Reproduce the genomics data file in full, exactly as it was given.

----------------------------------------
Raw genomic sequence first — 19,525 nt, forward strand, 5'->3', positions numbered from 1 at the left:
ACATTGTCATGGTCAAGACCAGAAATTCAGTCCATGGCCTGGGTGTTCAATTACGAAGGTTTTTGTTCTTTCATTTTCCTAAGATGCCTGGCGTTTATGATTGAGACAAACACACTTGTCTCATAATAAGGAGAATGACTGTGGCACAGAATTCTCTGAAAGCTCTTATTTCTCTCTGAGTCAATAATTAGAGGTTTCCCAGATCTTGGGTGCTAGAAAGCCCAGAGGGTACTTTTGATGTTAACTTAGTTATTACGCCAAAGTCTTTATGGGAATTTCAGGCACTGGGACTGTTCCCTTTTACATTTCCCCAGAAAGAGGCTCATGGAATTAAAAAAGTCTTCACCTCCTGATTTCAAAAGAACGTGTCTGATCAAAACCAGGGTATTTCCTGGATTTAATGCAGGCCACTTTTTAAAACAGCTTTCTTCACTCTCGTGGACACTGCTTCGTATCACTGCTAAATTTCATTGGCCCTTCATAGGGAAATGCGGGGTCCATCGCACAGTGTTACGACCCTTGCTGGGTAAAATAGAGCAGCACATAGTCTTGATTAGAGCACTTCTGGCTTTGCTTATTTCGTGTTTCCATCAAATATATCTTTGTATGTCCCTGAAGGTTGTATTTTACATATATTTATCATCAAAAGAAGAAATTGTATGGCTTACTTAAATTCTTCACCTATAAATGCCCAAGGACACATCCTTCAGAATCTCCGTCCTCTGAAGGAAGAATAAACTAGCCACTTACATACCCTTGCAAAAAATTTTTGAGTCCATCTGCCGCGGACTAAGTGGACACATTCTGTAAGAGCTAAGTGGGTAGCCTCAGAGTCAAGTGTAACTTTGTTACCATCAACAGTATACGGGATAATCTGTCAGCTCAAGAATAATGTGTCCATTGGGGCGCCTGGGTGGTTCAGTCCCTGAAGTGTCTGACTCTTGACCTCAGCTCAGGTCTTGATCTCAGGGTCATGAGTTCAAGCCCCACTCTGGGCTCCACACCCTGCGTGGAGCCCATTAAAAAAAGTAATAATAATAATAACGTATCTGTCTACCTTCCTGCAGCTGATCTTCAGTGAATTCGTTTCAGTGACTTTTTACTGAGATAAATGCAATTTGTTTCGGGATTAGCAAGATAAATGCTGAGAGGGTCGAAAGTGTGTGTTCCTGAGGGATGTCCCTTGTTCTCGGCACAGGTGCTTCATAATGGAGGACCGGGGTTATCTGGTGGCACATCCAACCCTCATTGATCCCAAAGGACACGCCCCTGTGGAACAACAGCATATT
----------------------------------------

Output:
Raw genomic sequence first — 19,525 nt, forward strand, 5'->3', positions numbered from 1 at the left:
ACATTGTCATGGTCAAGACCAGAAATTCAGTCCATGGCCTGGGTGTTCAATTACGAAGGTTTTTGTTCTTTCATTTTCCTAAGATGCCTGGCGTTTATGATTGAGACAAACACACTTGTCTCATAATAAGGAGAATGACTGTGGCACAGAATTCTCTGAAAGCTCTTATTTCTCTCTGAGTCAATAATTAGAGGTTTCCCAGATCTTGGGTGCTAGAAAGCCCAGAGGGTACTTTTGATGTTAACTTAGTTATTACGCCAAAGTCTTTATGGGAATTTCAGGCACTGGGACTGTTCCCTTTTACATTTCCCCAGAAAGAGGCTCATGGAATTAAAAAAGTCTTCACCTCCTGATTTCAAAAGAACGTGTCTGATCAAAACCAGGGTATTTCCTGGATTTAATGCAGGCCACTTTTTAAAACAGCTTTCTTCACTCTCGTGGACACTGCTTCGTATCACTGCTAAATTTCATTGGCCCTTCATAGGGAAATGCGGGGTCCATCGCACAGTGTTACGACCCTTGCTGGGTAAAATAGAGCAGCACATAGTCTTGATTAGAGCACTTCTGGCTTTGCTTATTTCGTGTTTCCATCAAATATATCTTTGTATGTCCCTGAAGGTTGTATTTTACATATATTTATCATCAAAAGAAGAAATTGTATGGCTTACTTAAATTCTTCACCTATAAATGCCCAAGGACACATCCTTCAGAATCTCCGTCCTCTGAAGGAAGAATAAACTAGCCACTTACATACCCTTGCAAAAAATTTTTGAGTCCATCTGCCGCGGACTAAGTGGACACATTCTGTAAGAGCTAAGTGGGTAGCCTCAGAGTCAAGTGTAACTTTGTTACCATCAACAGTATACGGGATAATCTGTCAGCTCAAGAATAATGTGTCCATTGGGGCGCCTGGGTGGTTCAGTCCCTGAAGTGTCTGACTCTTGACCTCAGCTCAGGTCTTGATCTCAGGGTCATGAGTTCAAGCCCCACTCTGGGCTCCACACCCTGCGTGGAGCCCATTAAAAAAAGTAATAATAATAATAACGTATCTGTCTACCTTCCTGCAGCTGATCTTCAGTGAATTCGTTTCAGTGACTTTTTACTGAGATAAATGCAATTTGTTTCGGGATTAGCAAGATAAATGCTGAGAGGGTCGAAAGTGTGTGTTCCTGAGGGATGTCCCTTGTTCTCGGCACAGGTGCTTCATAATGGAGGACCGGGGTTATCTGGTGGCACATCCAACCCTCATTGATCCCAAAGGACACGCCCCTGTGGAACAACAGCATATT